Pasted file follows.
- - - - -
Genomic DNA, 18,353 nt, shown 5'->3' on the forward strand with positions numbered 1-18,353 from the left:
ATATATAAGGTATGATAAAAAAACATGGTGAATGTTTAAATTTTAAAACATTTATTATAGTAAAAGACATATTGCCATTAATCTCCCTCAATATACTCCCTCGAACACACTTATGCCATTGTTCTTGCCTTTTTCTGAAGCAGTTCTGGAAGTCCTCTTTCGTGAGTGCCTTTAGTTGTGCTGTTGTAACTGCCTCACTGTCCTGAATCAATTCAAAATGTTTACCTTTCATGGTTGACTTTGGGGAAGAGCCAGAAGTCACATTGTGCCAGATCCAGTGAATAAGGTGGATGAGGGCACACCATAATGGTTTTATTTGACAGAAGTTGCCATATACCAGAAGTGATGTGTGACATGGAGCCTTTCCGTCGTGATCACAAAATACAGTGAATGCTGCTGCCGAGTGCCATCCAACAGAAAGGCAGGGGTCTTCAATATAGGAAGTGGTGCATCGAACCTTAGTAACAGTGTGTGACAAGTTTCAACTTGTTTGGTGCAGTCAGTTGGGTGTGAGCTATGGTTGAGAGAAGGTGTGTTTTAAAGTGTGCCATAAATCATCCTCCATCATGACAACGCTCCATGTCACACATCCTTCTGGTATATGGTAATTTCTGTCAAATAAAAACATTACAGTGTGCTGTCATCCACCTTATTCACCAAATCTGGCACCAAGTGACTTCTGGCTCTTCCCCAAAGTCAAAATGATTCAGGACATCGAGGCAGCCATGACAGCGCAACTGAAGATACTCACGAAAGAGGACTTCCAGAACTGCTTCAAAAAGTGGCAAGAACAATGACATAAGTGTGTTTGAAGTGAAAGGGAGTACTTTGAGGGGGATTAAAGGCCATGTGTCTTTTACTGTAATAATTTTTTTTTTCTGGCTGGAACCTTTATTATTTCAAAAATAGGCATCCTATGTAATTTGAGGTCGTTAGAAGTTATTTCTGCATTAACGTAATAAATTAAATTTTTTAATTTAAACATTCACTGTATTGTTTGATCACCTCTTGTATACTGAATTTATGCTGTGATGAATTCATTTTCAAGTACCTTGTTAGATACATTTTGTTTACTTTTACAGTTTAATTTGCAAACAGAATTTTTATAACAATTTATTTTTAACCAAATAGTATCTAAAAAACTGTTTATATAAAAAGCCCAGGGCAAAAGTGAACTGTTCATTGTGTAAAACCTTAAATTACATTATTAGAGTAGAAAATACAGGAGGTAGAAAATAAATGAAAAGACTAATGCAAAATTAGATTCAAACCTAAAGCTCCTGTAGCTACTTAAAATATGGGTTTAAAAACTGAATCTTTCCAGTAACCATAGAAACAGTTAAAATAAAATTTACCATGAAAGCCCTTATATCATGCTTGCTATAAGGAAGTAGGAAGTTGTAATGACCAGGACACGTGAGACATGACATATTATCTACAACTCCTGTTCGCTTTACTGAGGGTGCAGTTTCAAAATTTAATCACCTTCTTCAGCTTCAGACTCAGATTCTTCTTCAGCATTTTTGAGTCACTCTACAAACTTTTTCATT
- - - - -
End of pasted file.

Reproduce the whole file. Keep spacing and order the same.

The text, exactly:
Genomic DNA, 18,353 nt, shown 5'->3' on the forward strand with positions numbered 1-18,353 from the left:
ATATATAAGGTATGATAAAAAAACATGGTGAATGTTTAAATTTTAAAACATTTATTATAGTAAAAGACATATTGCCATTAATCTCCCTCAATATACTCCCTCGAACACACTTATGCCATTGTTCTTGCCTTTTTCTGAAGCAGTTCTGGAAGTCCTCTTTCGTGAGTGCCTTTAGTTGTGCTGTTGTAACTGCCTCACTGTCCTGAATCAATTCAAAATGTTTACCTTTCATGGTTGACTTTGGGGAAGAGCCAGAAGTCACATTGTGCCAGATCCAGTGAATAAGGTGGATGAGGGCACACCATAATGGTTTTATTTGACAGAAGTTGCCATATACCAGAAGTGATGTGTGACATGGAGCCTTTCCGTCGTGATCACAAAATACAGTGAATGCTGCTGCCGAGTGCCATCCAACAGAAAGGCAGGGGTCTTCAATATAGGAAGTGGTGCATCGAACCTTAGTAACAGTGTGTGACAAGTTTCAACTTGTTTGGTGCAGTCAGTTGGGTGTGAGCTATGGTTGAGAGAAGGTGTGTTTTAAAGTGTGCCATAAATCATCCTCCATCATGACAACGCTCCATGTCACACATCCTTCTGGTATATGGTAATTTCTGTCAAATAAAAACATTACAGTGTGCTGTCATCCACCTTATTCACCAAATCTGGCACCAAGTGACTTCTGGCTCTTCCCCAAAGTCAAAATGATTCAGGACATCGAGGCAGCCATGACAGCGCAACTGAAGATACTCACGAAAGAGGACTTCCAGAACTGCTTCAAAAAGTGGCAAGAACAATGACATAAGTGTGTTTGAAGTGAAAGGGAGTACTTTGAGGGGGATTAAAGGCCATGTGTCTTTTACTGTAATAATTTTTTTTTTCTGGCTGGAACCTTTATTATTTCAAAAATAGGCATCCTATGTAATTTGAGGTCGTTAGAAGTTATTTCTGCATTAACGTAATAAATTAAATTTTTTAATTTAAACATTCACTGTATTGTTTGATCACCTCTTGTATACTGAATTTATGCTGTGATGAATTCATTTTCAAGTACCTTGTTAGATACATTTTGTTTACTTTTACAGTTTAATTTGCAAACAGAATTTTTATAACAATTTATTTTTAACCAAATAGTATCTAAAAAACTGTTTATATAAAAAGCCCAGGGCAAAAGTGAACTGTTCATTGTGTAAAACCTTAAATTACATTATTAGAGTAGAAAATACAGGAGGTAGAAAATAAATGAAAAGACTAATGCAAAATTAGATTCAAACCTAAAGCTCCTGTAGCTACTTAAAATATGGGTTTAAAAACTGAATCTTTCCAGTAACCATAGAAACAGTTAAAATAAAATTTACCATGAAAGCCCTTATATCATGCTTGCTATAAGGAAGTAGGAAGTTGTAATGACCAGGACACGTGAGACATGACATATTATCTACAACTCCTGTTCGCTTTACTGAGGGTGCAGTTTCAAAATTTAATCACCTTCTTCAGCTTCAGACTCAGATTCTTCTTCAGCATTTTTGAGTCACTCTACAAACTTTTTCATT